You’ve probably heard of the 80/20 rule, but are you using it advantageously in your marketing efforts?
- Use the 80/20 Rule to Your Marketing Advantage
In the early 1900’s, an Italian economist named Vilfredo Pareto formulated this concept from his observation that 80% of the land in Italy was owned by the wealthiest 20% of the population. Later he found he could apply this rule to many other aspects of life, including his passion for gardening. Since then his theory has made its way into business management principles as the 80/20 rule, i.e., 80% of business revenue comes from 20% of customers or 20% of books published yearly (the best seller list) generate 80% of total book revenues.
In fact, once you start looking at life through the 80/20 prism, it’s uncanny at how relevant and omnipresent it is. You’ll be surprised at how many “best seller” lists you uncover!
Applying the 80/20 Rule to the Infertility Marketplace
Most fertility providers can apply the 80/20 rule to their best advantage, especially as it applies to marketing. In reality, the rule is nothing more than a means to clarify the most profitable or successful aspects of your organization and to help you focus on further maximizing the potential they offer. It also can be a wake-up call for not putting all your eggs in one basket and to start diversifying referral sources. But don’t obsess about mathematical accuracy. The 75/25 or the 60/40 rule can be as meaningful. Remember, it’s only a metaphor for streamlining your business and marketing operations. Let’s start with a few examples of how this plays out.
One of the most helpful applications of the 80/20 rule for your marketing efforts is in the evaluation of how patients learn about your services. If you consistently analyze these referral sources, you will probably discover that the majority of your patients come from a small percentage of categories, such as physician or patient referrals. Delving further, you also might determine that 20% of the physicians who refer account for 80% of the patients. Or if you conduct search engine marketing like Google pay-per-click, you might find that 20% of the keywords produce 80% of the clicks.
Making the 80/20 Rule Work for Your Marketing Plan
If your practice has a marketing plan, you are probably using a variety of strategies and tactics to attract and retain patients. So if only a few types of referral sources bring in the bulk of your patients, should you bother using the rest or should you further concentrate your limited resources on the top players?
The long and short answer is that you need to do both, but be realistic about the expectations and results. Here are a few points to consider:
1) Smother your best customers in goodwill: Are you showering your best customers with the appreciation they deserve? It is easy to take a referral source for granted if it seems like they have always referred to your practice. But remember, the competition is probably lurking in the shadows watching for an opportunity to serve it better.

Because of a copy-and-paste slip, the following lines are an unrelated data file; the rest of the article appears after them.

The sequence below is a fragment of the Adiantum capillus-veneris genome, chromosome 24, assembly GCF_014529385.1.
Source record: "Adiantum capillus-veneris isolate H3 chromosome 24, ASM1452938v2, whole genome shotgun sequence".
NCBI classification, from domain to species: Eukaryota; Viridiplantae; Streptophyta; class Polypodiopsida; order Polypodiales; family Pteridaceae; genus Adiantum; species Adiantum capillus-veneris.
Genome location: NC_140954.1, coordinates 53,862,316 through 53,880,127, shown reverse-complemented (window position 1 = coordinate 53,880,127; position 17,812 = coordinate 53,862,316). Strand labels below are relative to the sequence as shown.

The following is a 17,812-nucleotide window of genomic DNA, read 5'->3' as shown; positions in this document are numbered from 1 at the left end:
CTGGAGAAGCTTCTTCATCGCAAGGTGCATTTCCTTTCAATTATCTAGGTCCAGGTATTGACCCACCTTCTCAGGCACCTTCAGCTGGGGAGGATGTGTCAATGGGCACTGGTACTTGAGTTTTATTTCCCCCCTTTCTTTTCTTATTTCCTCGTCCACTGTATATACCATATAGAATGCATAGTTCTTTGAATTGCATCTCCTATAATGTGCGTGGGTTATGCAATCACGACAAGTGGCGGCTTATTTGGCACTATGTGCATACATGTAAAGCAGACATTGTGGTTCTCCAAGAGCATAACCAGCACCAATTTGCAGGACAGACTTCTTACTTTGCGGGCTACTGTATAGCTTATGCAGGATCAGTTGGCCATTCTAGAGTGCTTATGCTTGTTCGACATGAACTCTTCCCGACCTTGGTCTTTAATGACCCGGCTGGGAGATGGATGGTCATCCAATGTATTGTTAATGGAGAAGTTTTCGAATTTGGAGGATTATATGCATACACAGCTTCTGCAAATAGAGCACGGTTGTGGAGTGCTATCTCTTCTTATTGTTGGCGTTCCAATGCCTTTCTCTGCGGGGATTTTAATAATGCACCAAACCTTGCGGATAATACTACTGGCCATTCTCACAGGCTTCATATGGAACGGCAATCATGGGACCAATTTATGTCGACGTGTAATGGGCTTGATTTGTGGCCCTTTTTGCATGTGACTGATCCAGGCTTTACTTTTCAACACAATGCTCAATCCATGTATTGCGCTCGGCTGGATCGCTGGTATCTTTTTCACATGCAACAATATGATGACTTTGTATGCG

2) Circumstances change: What if your best referral source could no longer refer to you because of a change in its parent hospital’s affiliation or due to insurance carrier restrictions (if insurance coverage is applicable)? Have you cultivated other referral sources to make up for the current and future decline in patients? Have you established your brand sufficiently so patients self-refer or suggest your practice to their physician?
3) Patients are an untapped resource: Most likely, current and former patients are referring patients without any prompting or request from you or your staff. They are happy that you have changed their lives, so they are spreading the word about their experience with your practice. But imagine if you consciously harnessed the power of the patient referral — what I call WOMB, word-of-mouth business? Then you have established a marketing team that can help grow your practice.
4) You still need to spend part of your budget on advertising and other tactics: Yes, I suggest that you employ the full arsenal of marketing tools as part of your plan. For most practices, physician and patient referrals are like the main courses of a meal. You still need and want dessert, however, so investing in your Web site, search engine marketing, patient seminars, social media and public relations are also necessary to establish brand awareness and bring in referrals.
5) Referring physicians and patients also respond to advertising and branding efforts: You understand how long it can take some patients to finally feel ready to start infertility treatment. This is why reinforcement from a variety of sources is crucial to a successful integrated marketing plan. It will help spur patients to take the action they need to resolve their infertility. So unless you ask patients in your surveys about the variety of ways they heard about you, you might not realize that it took many “references” before they made the first appointment. These references could have been their OB/GYN, their best friend’s neighbor, the post they read on a discussion board, and the radio ad they heard on the way home from work. A synergistic, integrated marketing plan is a beautiful thing — at least to marketing mavens.
Have Fun with the 80/20 Rule
So take some time to look at the world and your marketing practices with the 80/20 rule. It’s a fun exercise that will have beneficial and tangible results.